Exploring the North East’s Blue Flag Beaches
If you’ve ever seen any of my original North East artwork, then you’ll know that I love a good beach. My art studio is just a stone’s throw away from one of my favourites, Cullercoats Bay, and walking distance from several other fantastic spots along the Tyneside coastline.
The North East has always had amazing beaches, and they are only getting better. Earlier this month, the prestigious Blue Flag award was given to 78 beaches across England - with an amazing five of these in the North East!
So, without further ado, let’s take a closer look at the Blue Flag award, what it means and which beaches nearby have been named the UK’s best.
What is the Blue Flag award?
Blue Flag is an internationally recognised scheme operated by the Foundation for Environmental Education. The award is given to the beaches, marinas and tourism boats that meet certain standards across a wide range of criteria, including cleanliness, sustainability, environmental impact, biodiversity and more.
To put it simply, the Blue Flag is given to the very best beach beaches in the whole world. There are 5,036 Blue Flag sites across the world, with 78 in England and five in the North East!
Achieving a Blue Flag is no mean feat, as beaches must prove everything from water quality to accessibility, environmental management and health & safety. It’s so exciting to have five amazing Blue Flag beaches on our doorstep, ready to explore (and paint!).
Which North East beaches have the Blue Flag?
As of May 2023, the following five beaches have the Blue Flag award:
- Tynemouth Longsands
- King Edwards Bay
- Whitley Bay
With three out of these five beaches within walking distance of my gallery, and the other two just a short drive, I can confidently say that I have visited them all dozens (if not hundreds!) of times.
In fact, the first three beaches on this list (and the ones closest to me) have all achieved Blue Flag status every year since 1994!
Here are some of my favourite things about these very special places, and some artwork inspired by the region’s award-winning golden sands.
This 500m stretch of golden sand is one of the most popular spots for families, dog walkers and surfers alike. Home to a number of fantastic eateries, including the Tynemouth Surf Cafe, The View and Crusoes, this beach really does have it all.
The sheer scale of the Longsands makes it a great spot for a summer picnic, as there’s plenty of space for everyone. So, whether you are looking for a stroll with the pooch or a place to sit and watch the surfers ride the waves, the Longsands is a perfect choice.
And, of course, you can bring a slice of this Blue Flag beach home with one of my limited-edition art prints.
King Edwards Bay
The next beach along from the Longsands is King Edwards Bay, which sits right at the end of Tynemouth Front Street. Overlooked by the ruins of Tynemouth Priory which dates back to the 13th century, this beach is a truly beautiful spot. In the below art print inspired by the beautiful bay, you’ll even see the Blue Flag blowing in the sea breeze.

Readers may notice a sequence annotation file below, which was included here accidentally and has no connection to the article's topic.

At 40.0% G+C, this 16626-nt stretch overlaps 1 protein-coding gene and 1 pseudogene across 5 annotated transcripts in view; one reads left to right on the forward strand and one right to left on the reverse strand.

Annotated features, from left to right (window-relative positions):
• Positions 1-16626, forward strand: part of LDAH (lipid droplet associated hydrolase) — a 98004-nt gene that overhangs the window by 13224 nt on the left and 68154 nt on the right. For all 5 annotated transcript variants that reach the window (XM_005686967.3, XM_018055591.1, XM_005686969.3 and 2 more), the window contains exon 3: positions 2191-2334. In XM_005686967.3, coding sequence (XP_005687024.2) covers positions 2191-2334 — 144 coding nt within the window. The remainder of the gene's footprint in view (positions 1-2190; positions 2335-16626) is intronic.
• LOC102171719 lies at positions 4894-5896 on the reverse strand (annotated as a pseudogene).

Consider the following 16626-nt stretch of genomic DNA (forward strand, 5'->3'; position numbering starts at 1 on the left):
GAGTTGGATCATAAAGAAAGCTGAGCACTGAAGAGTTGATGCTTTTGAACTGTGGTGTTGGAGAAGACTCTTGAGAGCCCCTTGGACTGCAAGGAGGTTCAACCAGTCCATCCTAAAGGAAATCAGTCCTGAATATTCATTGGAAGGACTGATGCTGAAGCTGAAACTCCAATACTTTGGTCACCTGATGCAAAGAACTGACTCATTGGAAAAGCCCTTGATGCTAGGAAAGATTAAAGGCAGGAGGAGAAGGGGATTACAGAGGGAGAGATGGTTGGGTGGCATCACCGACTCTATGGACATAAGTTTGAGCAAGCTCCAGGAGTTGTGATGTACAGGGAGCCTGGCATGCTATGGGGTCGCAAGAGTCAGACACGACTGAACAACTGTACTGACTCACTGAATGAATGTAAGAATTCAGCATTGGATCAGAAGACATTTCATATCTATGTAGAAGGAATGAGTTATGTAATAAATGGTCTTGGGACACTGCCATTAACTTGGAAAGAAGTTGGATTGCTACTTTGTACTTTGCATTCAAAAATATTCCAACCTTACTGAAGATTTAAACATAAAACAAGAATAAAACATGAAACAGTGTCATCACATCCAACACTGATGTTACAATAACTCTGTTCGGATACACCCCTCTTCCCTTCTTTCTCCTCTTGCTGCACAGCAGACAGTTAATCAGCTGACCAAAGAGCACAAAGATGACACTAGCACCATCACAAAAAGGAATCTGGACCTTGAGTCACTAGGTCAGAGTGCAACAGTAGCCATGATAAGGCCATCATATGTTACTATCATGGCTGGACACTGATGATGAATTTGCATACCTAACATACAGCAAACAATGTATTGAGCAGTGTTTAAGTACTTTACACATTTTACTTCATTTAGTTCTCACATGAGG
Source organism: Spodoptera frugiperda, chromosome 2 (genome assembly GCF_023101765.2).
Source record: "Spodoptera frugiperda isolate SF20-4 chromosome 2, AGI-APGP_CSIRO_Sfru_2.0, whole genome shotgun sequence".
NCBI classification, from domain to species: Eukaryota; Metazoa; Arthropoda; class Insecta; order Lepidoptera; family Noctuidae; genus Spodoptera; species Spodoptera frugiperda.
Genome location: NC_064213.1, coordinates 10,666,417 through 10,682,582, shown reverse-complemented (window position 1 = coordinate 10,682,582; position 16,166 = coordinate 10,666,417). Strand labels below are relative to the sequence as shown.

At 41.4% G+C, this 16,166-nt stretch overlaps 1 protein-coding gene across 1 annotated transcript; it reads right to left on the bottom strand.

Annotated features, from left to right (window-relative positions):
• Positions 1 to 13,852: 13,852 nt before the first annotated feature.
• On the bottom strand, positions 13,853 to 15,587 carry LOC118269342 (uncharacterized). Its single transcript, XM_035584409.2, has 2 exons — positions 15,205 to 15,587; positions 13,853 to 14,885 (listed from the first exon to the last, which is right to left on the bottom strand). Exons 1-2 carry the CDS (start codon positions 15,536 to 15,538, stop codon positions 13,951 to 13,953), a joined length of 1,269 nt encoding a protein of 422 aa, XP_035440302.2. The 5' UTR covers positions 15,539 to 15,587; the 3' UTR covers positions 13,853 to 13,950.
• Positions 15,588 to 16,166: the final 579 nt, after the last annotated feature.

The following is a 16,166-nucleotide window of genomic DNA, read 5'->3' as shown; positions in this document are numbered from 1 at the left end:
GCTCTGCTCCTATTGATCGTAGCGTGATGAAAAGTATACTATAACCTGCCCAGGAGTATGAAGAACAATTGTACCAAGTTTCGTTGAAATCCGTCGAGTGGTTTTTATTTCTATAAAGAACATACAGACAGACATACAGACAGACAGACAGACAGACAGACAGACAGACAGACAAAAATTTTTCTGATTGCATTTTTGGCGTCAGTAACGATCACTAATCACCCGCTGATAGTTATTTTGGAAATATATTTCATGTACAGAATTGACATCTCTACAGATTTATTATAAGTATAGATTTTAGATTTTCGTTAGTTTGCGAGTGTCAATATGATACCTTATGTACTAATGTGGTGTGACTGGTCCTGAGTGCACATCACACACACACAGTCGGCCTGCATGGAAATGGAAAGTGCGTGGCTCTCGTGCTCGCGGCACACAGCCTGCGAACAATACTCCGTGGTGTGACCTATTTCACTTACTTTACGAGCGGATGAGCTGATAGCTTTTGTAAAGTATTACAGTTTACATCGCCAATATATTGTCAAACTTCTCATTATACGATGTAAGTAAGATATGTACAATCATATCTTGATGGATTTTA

Perhaps the beach that has seen the biggest regeneration in recent years is Whitley Bay.
This area has come full circle as the go-to summer destination for locals and tourists alike. In the early 20th century, visitors would come from miles around to see the Spanish City dome. Whitley Bay has always been a traditional British seaside town, but in the 90s and early 2000s, the seaside was desperate for some TLC. After a much-needed renovation project, the famous dome reopened in 2018, and we’ve never looked back.
On the other end of Whitley Bay beach, you’ll find St Mary’s Lighthouse – a fantastic place to spot seals and other marine wildlife. Rockpooling by the lighthouse is a must every summer for our family.
From party town to family favourite, Whitley Bay has seen it all. Here’s one of my favourite pieces inspired by this beloved location depicting the iconic dome at sunset.
Roker & Seaburn
Now it’s time to venture a few miles south for the last two beaches on this year’s Blue Flag list. Roker Beach is another lovely sandy spot, ideal for a sunny day out. The coastline is also home to a Grade II listed pier and lighthouse, which have helped guide boats into Sunderland Harbour safely since 1903.
Seaburn Beach sits just north of Roker, and is home to Whitburn Bay. This popular spot offers plenty in terms of eateries and cafes, with benches along the sand to rest and enjoy your fish and chips. If you’re feeling brave, then Seaburn and Roker are popular swimming spots, with lifeguards and safety flags a key part of the Blue Flag scheme’s requirements.
Here’s a piece inspired by Whitburn Bents, the small grassy area (known as the “Bents”) nestled below a row of idyllic white fisherman’s cottages.
Which is your favourite of this year’s Blue Flag beaches? Let me know over on Instagram @Joanne.Wishart.art or come and visit me in the gallery to browse the full collection of limited edition art prints.